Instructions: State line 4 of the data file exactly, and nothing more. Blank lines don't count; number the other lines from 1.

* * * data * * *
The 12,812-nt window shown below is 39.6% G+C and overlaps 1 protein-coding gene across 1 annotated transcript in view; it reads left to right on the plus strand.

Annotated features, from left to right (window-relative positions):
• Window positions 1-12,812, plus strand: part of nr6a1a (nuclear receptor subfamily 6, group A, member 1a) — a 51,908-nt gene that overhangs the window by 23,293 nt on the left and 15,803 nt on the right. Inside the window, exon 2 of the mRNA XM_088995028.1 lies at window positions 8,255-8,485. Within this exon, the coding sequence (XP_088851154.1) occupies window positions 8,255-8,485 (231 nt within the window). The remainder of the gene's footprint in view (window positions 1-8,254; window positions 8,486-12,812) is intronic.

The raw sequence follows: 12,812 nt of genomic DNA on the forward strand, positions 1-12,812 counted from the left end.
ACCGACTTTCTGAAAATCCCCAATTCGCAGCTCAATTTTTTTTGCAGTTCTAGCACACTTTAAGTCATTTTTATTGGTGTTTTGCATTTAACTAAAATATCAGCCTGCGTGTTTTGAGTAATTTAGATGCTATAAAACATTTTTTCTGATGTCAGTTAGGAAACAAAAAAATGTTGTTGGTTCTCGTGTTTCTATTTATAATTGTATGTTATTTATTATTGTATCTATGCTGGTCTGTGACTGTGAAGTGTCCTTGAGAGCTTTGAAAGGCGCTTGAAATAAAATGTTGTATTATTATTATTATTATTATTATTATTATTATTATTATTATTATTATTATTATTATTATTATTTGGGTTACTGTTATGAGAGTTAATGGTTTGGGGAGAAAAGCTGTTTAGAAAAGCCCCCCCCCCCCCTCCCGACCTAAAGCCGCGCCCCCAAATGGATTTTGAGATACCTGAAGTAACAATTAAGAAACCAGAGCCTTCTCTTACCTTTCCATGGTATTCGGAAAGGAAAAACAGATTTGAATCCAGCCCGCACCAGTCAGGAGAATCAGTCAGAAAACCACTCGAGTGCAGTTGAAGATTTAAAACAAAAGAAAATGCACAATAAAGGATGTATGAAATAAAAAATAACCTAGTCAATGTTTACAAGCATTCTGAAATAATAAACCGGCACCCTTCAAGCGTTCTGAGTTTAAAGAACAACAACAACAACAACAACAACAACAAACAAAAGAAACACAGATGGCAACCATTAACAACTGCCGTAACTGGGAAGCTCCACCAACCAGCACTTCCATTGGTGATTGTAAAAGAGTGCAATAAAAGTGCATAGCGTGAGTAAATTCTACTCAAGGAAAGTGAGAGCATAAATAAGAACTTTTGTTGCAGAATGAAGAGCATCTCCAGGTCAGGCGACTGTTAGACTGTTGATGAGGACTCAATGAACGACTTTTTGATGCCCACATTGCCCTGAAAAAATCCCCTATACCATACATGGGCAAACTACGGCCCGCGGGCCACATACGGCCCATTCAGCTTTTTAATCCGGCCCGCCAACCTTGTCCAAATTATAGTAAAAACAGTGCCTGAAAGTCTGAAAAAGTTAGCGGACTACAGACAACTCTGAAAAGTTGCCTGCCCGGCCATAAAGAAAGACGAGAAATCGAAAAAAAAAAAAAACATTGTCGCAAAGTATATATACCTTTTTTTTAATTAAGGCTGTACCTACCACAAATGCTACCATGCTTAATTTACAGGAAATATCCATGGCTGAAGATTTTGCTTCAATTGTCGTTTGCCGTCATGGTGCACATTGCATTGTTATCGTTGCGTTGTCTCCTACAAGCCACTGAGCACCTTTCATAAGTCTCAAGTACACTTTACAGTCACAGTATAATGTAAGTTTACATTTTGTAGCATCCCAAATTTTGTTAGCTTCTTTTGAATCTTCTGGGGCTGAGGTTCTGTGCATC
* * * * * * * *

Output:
The raw sequence follows: 12,812 nt of genomic DNA on the forward strand, positions 1-12,812 counted from the left end.